Why feeling the rhythm can be essential to speaking language good

Sorry, I realize that phrasing was kind of atrocious and very definitely not grammatical, but, in my defense, I have the worst sense of rhythm on the planet. (Seriously, ask anyone who's ever seen me dance... if any such people existed, because I never, ever dance.) And that apparently matters when it comes to language skills, because those who do better on rhythmic tests also show better responses to language sounds on a neurological level.

That’s the finding of Northwestern researcher Nina Kraus, who had 100 teenaged study participants demonstrate their rhythm by tapping their fingers in time to a beat. Kraus and her team then used electrode to measure the electrical activity in subjects’ brains when they heard different sounds, including those of speech. Kraus reveals that the teenagers that demonstrated a better sense of music and rhythm also displayed a heightened electrical response to language and, going in the opposite direction, those who were known to be poorer readers generally struggled with the rhythm test. The results suggest that musical training might actually improve language skills. Here’s what she had to say to the BBC about the study:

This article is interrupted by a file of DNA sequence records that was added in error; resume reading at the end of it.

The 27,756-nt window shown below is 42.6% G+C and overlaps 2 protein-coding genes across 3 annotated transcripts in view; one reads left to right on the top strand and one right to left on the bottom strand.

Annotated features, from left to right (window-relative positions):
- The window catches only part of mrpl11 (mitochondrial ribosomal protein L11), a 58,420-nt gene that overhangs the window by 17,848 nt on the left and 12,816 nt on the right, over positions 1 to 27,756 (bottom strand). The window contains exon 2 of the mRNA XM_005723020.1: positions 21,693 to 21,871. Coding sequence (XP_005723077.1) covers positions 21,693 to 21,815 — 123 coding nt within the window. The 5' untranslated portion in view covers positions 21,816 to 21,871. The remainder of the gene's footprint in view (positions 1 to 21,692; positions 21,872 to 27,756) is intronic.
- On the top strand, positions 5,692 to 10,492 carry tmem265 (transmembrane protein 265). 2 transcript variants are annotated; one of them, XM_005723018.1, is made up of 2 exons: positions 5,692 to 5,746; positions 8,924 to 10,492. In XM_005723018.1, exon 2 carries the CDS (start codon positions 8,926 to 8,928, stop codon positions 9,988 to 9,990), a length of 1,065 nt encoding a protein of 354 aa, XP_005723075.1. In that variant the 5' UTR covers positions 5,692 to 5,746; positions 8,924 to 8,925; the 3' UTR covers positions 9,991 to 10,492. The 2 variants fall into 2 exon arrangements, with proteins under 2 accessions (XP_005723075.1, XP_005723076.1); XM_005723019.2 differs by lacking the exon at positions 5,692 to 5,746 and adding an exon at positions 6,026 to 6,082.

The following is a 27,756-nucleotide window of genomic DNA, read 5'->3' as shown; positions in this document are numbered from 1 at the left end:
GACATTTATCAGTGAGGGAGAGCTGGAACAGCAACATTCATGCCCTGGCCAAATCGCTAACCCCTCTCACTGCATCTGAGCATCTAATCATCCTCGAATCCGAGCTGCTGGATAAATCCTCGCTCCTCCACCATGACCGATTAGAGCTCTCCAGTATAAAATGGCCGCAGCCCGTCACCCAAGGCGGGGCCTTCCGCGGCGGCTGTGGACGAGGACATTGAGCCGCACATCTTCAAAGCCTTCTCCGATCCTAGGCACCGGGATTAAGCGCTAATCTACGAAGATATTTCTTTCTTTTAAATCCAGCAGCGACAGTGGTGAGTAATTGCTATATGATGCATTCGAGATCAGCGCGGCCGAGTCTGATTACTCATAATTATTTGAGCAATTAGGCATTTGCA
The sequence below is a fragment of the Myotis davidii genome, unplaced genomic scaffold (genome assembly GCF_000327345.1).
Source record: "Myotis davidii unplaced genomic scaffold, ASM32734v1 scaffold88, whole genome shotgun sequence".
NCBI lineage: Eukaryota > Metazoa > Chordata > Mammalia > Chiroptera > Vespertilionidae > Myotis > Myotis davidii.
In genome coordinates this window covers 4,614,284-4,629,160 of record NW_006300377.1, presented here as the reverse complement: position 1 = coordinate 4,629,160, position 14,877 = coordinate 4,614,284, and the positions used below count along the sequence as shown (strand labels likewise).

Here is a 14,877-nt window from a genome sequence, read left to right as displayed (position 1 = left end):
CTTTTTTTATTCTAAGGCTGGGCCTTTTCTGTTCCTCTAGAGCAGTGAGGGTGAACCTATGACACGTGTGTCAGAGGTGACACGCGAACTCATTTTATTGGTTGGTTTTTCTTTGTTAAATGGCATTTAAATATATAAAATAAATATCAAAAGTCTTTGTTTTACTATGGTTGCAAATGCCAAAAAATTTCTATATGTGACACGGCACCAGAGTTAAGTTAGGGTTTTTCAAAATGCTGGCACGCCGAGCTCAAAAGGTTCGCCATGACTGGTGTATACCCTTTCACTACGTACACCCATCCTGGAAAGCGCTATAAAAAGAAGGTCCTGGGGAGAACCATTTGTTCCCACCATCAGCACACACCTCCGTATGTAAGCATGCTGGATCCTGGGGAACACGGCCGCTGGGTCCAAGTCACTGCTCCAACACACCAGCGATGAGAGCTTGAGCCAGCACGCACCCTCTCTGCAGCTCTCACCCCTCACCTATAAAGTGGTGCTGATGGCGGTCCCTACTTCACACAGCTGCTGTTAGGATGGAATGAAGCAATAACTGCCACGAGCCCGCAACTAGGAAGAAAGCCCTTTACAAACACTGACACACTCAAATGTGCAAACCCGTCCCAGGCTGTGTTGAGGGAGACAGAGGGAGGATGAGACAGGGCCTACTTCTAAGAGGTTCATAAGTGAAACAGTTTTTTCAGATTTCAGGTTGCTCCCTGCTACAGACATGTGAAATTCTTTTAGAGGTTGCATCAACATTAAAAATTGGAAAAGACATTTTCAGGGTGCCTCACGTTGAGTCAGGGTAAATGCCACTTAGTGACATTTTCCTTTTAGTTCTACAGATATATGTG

"We know that moving to a steady beat is a fundamental skill not only for music performance but one that has been linked to language skills. It turns out that kids who are poor readers have a lot of difficulty doing this motor task and following the beat. In both speech and music, rhythm provides a temporal map with signposts to the most likely locations of meaningful input. You can even take the recorded brainwave and play it back through your speaker and it will sound like the soundwave. It seems that the same ingredients that are important for reading are strengthened with musical experience. Musicians have highly consistent auditory-neural responses. It may be that musical training - with its emphasis on rhythmic skills - can exercise the auditory-system, leading to less neural jitter and stronger sound-to-meaning associations that are so essential for learning to read."

Go here for the full article, while the original paper is now available at the Journal of Neuroscience.

Image of a metronome by jronaldlee on Flickr.